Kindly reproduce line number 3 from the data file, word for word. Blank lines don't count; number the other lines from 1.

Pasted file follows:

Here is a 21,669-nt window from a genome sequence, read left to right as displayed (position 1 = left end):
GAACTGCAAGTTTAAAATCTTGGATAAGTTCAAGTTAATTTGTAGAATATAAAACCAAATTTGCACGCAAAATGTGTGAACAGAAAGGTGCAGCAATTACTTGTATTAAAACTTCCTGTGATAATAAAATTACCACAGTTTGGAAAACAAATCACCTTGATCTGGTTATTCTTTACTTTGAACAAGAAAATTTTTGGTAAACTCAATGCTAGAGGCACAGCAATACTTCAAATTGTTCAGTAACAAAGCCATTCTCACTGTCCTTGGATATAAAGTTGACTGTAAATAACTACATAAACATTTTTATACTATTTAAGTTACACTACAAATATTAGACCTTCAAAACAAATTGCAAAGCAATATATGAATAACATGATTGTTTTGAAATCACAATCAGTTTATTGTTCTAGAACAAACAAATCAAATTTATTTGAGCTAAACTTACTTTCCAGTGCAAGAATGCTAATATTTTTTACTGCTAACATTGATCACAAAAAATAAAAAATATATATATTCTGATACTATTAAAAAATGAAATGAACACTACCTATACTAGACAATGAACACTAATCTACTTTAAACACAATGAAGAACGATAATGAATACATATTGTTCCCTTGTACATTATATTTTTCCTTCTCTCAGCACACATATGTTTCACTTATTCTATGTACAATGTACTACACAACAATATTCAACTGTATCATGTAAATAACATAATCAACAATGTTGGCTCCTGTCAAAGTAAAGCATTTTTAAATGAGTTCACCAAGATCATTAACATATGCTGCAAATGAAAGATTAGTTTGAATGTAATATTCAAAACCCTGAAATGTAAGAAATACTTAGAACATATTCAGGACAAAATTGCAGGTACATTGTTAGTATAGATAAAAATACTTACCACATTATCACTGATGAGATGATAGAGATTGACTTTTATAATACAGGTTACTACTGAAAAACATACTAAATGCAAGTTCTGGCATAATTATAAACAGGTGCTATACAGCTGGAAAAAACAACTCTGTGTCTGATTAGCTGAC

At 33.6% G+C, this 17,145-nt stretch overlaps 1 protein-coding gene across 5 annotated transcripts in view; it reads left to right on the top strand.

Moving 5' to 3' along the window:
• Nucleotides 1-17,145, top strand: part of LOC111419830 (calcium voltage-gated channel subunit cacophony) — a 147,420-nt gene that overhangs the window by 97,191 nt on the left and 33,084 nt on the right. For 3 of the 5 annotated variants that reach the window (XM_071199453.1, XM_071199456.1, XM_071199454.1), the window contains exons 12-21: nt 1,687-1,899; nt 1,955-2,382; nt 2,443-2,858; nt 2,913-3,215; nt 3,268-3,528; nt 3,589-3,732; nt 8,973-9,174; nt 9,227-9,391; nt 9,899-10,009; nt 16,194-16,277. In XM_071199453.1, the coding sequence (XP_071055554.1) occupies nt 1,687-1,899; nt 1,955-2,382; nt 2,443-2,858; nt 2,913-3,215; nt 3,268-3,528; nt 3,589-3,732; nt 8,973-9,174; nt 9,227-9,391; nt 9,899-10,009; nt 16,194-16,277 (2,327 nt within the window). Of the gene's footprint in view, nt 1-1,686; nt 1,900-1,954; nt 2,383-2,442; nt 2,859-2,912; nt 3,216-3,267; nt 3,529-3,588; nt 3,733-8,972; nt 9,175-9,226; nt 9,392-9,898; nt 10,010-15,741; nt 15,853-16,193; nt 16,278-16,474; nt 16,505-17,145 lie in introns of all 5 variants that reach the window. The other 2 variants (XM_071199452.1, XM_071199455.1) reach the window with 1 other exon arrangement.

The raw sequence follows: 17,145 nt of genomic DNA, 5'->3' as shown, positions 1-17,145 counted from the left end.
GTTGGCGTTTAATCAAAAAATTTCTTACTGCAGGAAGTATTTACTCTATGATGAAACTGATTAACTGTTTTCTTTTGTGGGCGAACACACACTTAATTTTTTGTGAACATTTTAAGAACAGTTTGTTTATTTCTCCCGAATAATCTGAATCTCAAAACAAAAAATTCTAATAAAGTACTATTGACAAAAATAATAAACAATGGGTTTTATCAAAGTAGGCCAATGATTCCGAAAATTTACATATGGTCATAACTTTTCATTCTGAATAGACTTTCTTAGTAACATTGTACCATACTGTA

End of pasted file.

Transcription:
At 33.6% G+C, this 17,145-nt stretch overlaps 1 protein-coding gene across 5 annotated transcripts in view; it reads left to right on the top strand.